Delaware County's fiscal watchdog has sharpened its teeth with a new fraud-detection tool, one that puts the county on par with its peers in the region.
Controller Joanne Phillips, a Democrat who took office after last November's historic election in the GOP-dominated county, officially launched an anonymous hotline last week for both employees and residents to submit tips about misuse of county resources. It's something the real-estate lawyer has been adamant about during her short tenure, and it served as an integral part of her speeches on the campaign trail.
"I think that there's a definite move toward transparency and bringing a new eye to county government," Phillips said, referring to Councilmen Brian Zidek and Kevin Madden, the first Democrats to win a countywide election. "I think that's a good thing, and I think people are on board."
But why did it take Delaware County so long to launch a tool that most of the state's larger counties, including Bucks, Montgomery, Chester, and Philadelphia, have used for years?
Phillips was quick to point out that none of her new colleagues were against the idea. They were "cooperative and helpful," she said, in working the last few months on the logistics of setting up the phone line and notifying all county offices about the new protocol.
"This was that type of thing where people heard about it, everyone recognized it was something that she wanted to do, and no one would dispute the value of this initiative," said Marianne Grace, the county's executive director. "I told her our departments would do anything they could do to help develop this and get it off the ground."
Edward O'Lone, Phillips' predecessor and now the finance director in Marple Township, said this week that he had discussed the concept of a hotline with his colleagues, and that it "never came to fruition."
John McBlain, chair of the County Council, called Phillips' hotline – which didn't require council approval – a "fine idea," one that he hopes can guard against waste and root out corruption.
When asked about the absence of such a hotline in years past, McBlain said that when previous instances of fraud were detected, the District Attorney's Office and other "checks and balances" were able to handle them quickly and competently.
"The fact that we didn't have a hotline before doesn't mean the government operated any worse," McBlain said. "I can point to the city of Philadelphia losing $30 million, and they have a fraud hotline." He was referring to the city's announcement that it had hired an accounting firm to try to reconcile a $33.3 million discrepancy in its bank records.
Industry experts say tips, anonymous or otherwise, are overwhelmingly effective in detecting and combating fraud, much more so than internal audits. And tips are enhanced by the presence of hotlines.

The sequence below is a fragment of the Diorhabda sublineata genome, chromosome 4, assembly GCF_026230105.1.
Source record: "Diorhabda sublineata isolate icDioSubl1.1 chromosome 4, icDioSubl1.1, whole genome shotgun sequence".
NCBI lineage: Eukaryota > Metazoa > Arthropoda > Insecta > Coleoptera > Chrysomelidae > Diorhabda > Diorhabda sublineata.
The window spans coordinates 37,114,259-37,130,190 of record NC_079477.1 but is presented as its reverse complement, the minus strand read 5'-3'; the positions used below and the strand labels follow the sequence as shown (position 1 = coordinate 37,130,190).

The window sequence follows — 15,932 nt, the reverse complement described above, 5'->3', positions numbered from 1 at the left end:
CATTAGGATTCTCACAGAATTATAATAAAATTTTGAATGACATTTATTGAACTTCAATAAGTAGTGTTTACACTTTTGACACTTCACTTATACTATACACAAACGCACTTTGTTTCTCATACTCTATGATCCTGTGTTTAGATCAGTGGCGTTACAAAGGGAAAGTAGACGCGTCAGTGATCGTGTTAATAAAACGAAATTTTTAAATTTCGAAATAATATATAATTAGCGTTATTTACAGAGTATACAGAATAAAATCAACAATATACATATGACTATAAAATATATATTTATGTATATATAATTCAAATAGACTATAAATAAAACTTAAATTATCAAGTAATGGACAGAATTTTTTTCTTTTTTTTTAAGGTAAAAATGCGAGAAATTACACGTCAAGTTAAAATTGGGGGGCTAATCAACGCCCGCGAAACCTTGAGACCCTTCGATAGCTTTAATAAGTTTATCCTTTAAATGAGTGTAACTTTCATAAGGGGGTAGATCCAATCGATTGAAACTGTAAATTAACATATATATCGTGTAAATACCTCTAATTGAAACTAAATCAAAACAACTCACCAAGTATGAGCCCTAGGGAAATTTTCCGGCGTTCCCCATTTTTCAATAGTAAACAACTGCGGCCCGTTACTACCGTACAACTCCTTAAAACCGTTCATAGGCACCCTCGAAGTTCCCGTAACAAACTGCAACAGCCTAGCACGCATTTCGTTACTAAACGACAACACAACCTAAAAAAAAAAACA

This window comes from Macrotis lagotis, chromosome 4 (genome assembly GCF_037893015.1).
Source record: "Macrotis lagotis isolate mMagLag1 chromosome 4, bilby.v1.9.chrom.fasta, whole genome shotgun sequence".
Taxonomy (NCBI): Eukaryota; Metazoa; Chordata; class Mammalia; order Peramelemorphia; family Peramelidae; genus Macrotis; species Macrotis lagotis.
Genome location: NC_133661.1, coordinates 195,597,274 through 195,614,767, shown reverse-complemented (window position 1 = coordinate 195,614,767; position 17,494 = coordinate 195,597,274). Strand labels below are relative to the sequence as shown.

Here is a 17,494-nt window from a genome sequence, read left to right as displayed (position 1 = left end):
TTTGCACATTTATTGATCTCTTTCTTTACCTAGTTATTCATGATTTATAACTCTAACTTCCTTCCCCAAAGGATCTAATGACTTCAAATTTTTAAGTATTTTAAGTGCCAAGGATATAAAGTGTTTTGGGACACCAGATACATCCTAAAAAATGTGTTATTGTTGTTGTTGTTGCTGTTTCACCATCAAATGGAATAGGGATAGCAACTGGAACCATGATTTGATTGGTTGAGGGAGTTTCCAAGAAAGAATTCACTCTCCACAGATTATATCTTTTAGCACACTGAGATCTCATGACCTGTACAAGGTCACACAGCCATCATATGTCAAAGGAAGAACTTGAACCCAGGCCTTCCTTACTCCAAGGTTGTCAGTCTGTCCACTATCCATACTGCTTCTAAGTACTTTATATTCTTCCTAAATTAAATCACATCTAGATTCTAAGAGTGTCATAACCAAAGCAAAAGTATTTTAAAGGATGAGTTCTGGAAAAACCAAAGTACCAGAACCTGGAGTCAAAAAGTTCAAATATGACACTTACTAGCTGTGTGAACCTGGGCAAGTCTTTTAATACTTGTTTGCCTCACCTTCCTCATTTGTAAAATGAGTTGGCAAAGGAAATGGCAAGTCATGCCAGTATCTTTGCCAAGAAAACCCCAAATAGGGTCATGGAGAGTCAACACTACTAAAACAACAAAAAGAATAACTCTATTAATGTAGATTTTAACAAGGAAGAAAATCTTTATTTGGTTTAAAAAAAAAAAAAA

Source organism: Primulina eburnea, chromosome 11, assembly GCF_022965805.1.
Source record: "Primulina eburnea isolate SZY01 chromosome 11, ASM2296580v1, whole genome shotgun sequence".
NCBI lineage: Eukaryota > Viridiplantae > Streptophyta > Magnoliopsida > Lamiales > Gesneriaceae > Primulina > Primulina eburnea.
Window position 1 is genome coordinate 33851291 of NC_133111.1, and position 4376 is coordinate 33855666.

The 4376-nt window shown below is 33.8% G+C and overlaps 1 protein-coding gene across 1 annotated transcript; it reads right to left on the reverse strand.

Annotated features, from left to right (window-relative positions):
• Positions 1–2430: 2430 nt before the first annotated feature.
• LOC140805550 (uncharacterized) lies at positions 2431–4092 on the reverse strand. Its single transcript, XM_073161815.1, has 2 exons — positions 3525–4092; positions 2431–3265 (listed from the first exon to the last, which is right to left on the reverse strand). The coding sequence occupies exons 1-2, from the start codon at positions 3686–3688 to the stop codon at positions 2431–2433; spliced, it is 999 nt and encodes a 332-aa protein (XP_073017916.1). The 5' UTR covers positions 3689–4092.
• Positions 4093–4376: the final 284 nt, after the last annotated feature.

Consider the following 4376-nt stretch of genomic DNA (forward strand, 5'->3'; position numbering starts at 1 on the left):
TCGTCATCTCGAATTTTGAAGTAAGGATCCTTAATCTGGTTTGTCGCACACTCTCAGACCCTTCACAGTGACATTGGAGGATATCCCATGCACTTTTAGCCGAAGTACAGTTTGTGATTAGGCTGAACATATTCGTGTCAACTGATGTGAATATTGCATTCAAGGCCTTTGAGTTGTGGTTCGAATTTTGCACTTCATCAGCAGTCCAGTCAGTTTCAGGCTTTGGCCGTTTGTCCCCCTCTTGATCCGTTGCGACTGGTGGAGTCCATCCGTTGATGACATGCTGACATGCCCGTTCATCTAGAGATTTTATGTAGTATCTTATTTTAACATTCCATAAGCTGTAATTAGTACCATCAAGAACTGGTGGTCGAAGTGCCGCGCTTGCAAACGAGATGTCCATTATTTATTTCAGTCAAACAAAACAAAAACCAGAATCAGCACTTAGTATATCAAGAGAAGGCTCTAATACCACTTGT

The Association of Certified Fraud Examiners found that fraud losses were 50 percent smaller at organizations with hotlines, and that organizations without hotlines were twice as likely to discover instances of fraud by accident, according to its 2018 Report to the Nations, a global study on occupational fraud.
And some of Delaware County's recent high-profile fraud investigations were discovered exactly that way: accidentally, or years later through internal audits. Jessica Smith McCusker, an Upper Darby tax office worker, last month admitted to stealing $215,000 over six years from her employer. A supervisor quite literally stumbled upon the fraud while looking for office forms inside McCusker's desk drawer, investigators said.
In 2012, Christine Trout was fired from her position as the county's register of wills after an internal audit discovered she'd stolen more than $160,000 over five years. Three years later, the District Attorney's Office found that one of its employees, Mary Elizabeth Lynch, had diverted more than $50,000 in cash seized from criminals to buy concert tickets and open up a debit card. Lynch's crimes were found during an audit of assets stored in the office's evidence room.
Christy Joy, the controller for Schuylkill County and president of the Pennsylvania State Association of County Controllers, is an ardent proponent of fraud hotlines. They're not "silver bullets" to preventing fraud, he said, but they provide an outlet to reluctant would-be whistle-blowers.
"It's effective because in the trenches, the people who are likely to see this fraud immediately are often overwhelmed or uncertain," Joy said. "Sometimes it could be their boss or their coworker, and that level of anonymity gives them the freedom and the courage to do what's right."
In Lehigh County, Controller Glenn Eckhart said his office's fraud hotline has uncovered everything from scams targeting senior citizens to a vendor who had overcharged the county.
Phillips said Delaware County's new hotline had received a handful of calls since her announcement of its debut last week. She declined to go into specifics, but said her office is looking into the information they provided.